12.10.2010 11:47 AM

Slamming the cyber-door after the cyber-horse has left the cyber-barn

The arrest of WikiLeaks founder Julian Assange has resulted in what some had foretold – a massive, global web-based attack on the web presence of corporations and governments. Here, in turn, is some of the newspaper reaction this morning:

But the cyber war against these companies, in retaliation for cutting off WikiLeaks, takes the anti-social behaviour of these “hactivists” to another level. It also dramatically underscores how vulnerable the Internet is to attack by ruthless and unscrupulous criminals, and how the world urgently needs an enforceable cyber-security protocol. As retired Canadian diplomat Paul Meyer notes in the current issue of Policy Options, the UN has been talking about it for a decade without getting it done.”


Information security experts warn, however, that Canadian corporations and several government departments are not properly ensuring sensitive data aren’t stolen or lost. This is especially problematic because attacks by hackers are on the increase and are becoming more sophisticated. The experts warn that countries and terrorist organizations are increasingly relying on hacker techniques to wage war on their enemies.


The New York Times, for example, was the Julian Assange of the Vietnam War era. When the matter came before the U.S. Supreme Court, here’s what the judges concluded: “Only a free and unrestrained press can effectively expose deception in government.” The man who leaked the Pentagon Papers, Daniel Ellsberg, had this to say about the WikiLeaks affair: “Powerful forces in America who thrive on secrecy are trying to stuff the genie back into the bottle.”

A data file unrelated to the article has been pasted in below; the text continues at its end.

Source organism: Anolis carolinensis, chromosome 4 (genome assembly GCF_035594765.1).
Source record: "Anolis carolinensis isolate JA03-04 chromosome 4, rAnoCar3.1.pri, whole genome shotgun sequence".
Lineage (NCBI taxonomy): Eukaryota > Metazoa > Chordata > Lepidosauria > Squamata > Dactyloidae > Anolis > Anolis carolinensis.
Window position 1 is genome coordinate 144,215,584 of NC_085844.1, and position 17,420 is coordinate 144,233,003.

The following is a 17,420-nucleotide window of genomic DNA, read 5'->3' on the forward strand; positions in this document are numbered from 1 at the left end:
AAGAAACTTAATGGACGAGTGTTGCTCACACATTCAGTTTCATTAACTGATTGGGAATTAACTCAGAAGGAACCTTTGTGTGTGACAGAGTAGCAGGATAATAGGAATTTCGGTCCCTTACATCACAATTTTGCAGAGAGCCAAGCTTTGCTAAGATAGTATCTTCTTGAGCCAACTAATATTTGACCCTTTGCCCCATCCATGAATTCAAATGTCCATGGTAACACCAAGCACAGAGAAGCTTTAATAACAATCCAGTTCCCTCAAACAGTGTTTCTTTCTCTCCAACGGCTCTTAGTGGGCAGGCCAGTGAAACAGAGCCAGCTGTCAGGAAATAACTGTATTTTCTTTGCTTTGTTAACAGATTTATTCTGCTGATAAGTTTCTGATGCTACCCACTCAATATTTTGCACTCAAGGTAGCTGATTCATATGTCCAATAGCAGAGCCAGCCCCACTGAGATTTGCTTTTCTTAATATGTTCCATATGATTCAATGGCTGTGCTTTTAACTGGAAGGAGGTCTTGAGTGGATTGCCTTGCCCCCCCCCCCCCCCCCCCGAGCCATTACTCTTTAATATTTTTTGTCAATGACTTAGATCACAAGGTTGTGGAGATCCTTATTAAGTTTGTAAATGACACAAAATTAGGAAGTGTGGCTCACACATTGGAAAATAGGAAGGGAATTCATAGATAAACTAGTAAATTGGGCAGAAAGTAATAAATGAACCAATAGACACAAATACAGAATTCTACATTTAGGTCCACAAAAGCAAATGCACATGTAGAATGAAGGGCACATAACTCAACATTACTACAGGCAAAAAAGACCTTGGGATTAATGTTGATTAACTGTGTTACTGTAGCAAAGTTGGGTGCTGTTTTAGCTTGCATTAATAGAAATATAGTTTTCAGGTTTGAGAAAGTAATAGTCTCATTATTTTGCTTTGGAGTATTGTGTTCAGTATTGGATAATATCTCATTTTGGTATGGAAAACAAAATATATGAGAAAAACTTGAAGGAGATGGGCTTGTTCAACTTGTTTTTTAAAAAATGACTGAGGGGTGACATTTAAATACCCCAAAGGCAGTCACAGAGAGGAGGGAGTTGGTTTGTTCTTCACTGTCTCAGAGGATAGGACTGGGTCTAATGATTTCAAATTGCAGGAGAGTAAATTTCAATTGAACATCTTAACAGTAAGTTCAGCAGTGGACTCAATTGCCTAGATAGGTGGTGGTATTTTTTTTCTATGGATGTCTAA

And that’s just in Canadian newspapers.  All around the globe, today, pundits are reacting with astonishment to the notion that an anarchic, anonymous coalition of computer-savvy people – kids, most of them – could actually bring big corporations and big governments to their proverbial knees for what has been done to one of their own, Julian Assange.

They shouldn’t be surprised.

That last quoted passage, above, is by my friend and Sun colleague Michael Harris, who always gets it.  As Michael says, you’re way too late, governments and corporations.  You can’t control the Internet, as much as you would now desperately like to.  It is now, truly, a World Wide Web, and the people who generate most of its content are real people.  And they’re real people who enjoy, quite frankly, seeing powerful interests being taught a painful lesson.